Growth rings from the days of the Black Death

March 12, 2013 - 06:20

A piece of wood from a storehouse in Norway reflects back to a story of a young girl who survived the bubonic plague and details climate conditions and construction methods in the 1300s.

This elevated storehouse was in continual use until the 1900s, when it was moved to an outdoor museum in Hallingdal in 1908. (Photo: Hallingdal Museum)

According to folklore from the valley Hallingdal, between Oslo and Bergen, a young girl was locked into a farm storehouse to protect her from the Black Death. 

The pandemic killed tens of millions in Asia, Europe and Africa and wiped out half of Norway’s population in the mid-1300s.

The owner of the Stave Farm understood the danger when people in his rural valley started dying of the bubonic plague.

He reasoned that the disease would strike his family too, so he sequestered his daughter in the safest and sturdiest building on the farm, the storehouse, and locked her in alone.

According to legend, the girl in the storehouse heard it getting quieter day by day on the farm. Fewer voices were heard. After a while there were none.  

Few secular buildings from the 1300s
A re-enactment of a legend in the play about the girl in Stave storehouse. (Photo: Hallingdal Museum)

The famous Stave Farm storehouse is the favourite building of Associate Professor Terje Thun at the Museum of Natural History and Archaeology in Trondheim, who has dated a  thousand Norwegian buildings.

“Norway is the richest country in the world when it comes to the number of old log buildings from the Middle Ages, but only a few buildings from the time of the Black Death are still with us,” he says.

Few buildings have been dated to the middle and late 1300s because little construction was carried out. The Black Death was devastating in Norway, also economically, and empty farms were common.

So Thun was particularly delighted when he dated the Stave storehouse to exactly 1334, just a few years before the onslaught of the Black Death.

Growth rings show the exact date

Thun compared the growth rings in the wood from the Stave storehouse to the historic record for the region. The method is called dendrochronology – from the Greek words for trees and time.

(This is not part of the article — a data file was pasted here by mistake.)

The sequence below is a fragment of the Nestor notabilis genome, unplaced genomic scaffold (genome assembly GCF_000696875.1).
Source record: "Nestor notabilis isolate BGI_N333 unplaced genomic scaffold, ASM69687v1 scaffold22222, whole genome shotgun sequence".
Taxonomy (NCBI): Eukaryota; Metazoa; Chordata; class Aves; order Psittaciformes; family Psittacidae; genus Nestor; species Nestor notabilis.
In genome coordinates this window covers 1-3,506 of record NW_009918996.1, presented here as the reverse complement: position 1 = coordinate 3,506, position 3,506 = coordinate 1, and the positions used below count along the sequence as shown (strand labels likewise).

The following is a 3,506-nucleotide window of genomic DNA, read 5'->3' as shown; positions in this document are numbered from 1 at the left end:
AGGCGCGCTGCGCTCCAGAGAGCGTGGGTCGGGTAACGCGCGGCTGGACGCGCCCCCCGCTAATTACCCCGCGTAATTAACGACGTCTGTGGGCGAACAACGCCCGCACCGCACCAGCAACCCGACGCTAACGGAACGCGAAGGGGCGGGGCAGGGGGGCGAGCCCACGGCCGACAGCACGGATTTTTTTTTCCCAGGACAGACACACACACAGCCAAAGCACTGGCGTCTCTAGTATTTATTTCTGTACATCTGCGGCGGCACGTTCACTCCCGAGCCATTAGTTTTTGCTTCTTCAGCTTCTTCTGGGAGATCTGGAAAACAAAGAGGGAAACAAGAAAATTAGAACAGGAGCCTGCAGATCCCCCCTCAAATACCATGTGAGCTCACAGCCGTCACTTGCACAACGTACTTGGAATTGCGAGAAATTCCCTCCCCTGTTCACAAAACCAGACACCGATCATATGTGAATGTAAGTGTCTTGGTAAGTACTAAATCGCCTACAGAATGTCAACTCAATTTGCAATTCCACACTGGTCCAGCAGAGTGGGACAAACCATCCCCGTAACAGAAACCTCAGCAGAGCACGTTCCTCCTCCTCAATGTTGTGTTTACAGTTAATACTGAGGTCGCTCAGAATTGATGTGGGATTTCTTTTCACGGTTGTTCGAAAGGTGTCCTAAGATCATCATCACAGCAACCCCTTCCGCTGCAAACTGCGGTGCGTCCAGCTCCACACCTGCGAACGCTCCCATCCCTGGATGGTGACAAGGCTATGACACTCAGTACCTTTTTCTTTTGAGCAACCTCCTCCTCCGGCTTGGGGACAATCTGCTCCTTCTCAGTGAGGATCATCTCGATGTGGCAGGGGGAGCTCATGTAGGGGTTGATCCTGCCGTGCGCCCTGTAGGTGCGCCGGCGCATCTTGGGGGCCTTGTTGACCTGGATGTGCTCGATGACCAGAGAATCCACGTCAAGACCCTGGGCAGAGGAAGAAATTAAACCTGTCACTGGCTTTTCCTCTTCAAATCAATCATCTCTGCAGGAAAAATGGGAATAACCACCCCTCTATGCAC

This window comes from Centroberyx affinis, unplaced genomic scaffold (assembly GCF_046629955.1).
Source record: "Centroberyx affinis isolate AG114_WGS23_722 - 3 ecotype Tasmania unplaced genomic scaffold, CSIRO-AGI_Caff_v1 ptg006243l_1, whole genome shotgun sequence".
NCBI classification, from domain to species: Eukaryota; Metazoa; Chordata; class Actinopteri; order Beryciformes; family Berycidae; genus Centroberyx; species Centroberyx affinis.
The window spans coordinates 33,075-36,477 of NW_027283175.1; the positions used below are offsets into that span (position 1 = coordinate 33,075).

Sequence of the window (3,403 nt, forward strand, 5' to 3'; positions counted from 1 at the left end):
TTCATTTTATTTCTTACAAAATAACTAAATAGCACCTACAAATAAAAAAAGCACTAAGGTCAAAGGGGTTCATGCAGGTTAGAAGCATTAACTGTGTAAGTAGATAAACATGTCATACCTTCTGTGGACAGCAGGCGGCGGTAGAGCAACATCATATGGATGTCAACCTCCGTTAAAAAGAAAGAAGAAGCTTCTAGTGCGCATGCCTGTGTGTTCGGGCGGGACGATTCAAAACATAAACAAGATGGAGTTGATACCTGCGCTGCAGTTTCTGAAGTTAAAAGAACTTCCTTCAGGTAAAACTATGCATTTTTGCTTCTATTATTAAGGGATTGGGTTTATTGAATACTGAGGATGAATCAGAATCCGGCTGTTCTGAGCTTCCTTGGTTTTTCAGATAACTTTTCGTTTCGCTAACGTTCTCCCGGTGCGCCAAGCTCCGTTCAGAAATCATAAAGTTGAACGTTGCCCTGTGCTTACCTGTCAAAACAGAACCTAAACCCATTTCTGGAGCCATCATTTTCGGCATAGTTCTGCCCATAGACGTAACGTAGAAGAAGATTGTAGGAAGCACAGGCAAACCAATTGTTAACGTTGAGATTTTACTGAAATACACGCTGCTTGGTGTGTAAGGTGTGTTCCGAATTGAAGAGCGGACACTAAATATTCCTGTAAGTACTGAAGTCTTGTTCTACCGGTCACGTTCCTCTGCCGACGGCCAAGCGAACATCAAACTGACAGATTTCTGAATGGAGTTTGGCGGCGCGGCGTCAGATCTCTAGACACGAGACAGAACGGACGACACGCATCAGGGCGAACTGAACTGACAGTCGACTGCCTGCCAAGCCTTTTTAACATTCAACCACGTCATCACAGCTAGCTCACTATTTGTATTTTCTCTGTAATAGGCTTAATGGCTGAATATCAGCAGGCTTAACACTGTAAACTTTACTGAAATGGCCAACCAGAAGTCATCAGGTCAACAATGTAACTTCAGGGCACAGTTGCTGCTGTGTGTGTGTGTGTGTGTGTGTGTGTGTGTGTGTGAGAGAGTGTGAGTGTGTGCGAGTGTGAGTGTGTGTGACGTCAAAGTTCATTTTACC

Terje Thun and Helene Løvstrand Svarvas display the annual rings on a piece of wood from the Stave storehouse. (Photo: Hanne Jakobsen)

The dimension of growth rings, or annual rings, in trees differs from year to year.

A warm, wet summer will promote growth and the ring from that year will be large. In cooler the rings will be tighter together.

Over the years the combination of good and bad years for a tree will create a unique sequence, something like a barcode. 

“Each year sets its fingerprint on the trees,” says Thun.

The growth rings are counted and compared to a growth ring chronology − a reference series − stretching far back in time. Undated samples of wood can be matched with the annual ring chronology.

The Stave storehouse today, on exhibit at Hallingdal Museum in Nesbyen. (Photo: Hallingdal Museum)

The exact year a tree was felled can be determined if the growth rings are clear and sufficiently representative to tally against known annual growth records.

Also used for climate dating

It works both ways. Growth rings in trees can also be used to determine the climate at given dates.

Helene Løvstrand Svarvas, a research fellow at the Norwegian University of Science and Technology, secures information about temperatures, precipitation and place of growth by studying the pattern of these annual growth rings.

“The fun thing about dating is that we try to continuously stretch further back in time,” says Svarvas.

Sole survivor at Stave Farm

Nobody knows how long the girl was locked inside the Stave storehouse. But according to legend she was found by people passing by who heard her and understood that there was a survivor on the farm.

The storehouse was moved from the Stave farm in Ål to the Halingdal Museum in Nesbyen in 1908, where it has now stood the last 100 years.

It is the oldest building at the museum and the oldest secular building in Hallingdal.

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Translated by
Glenn Ostling

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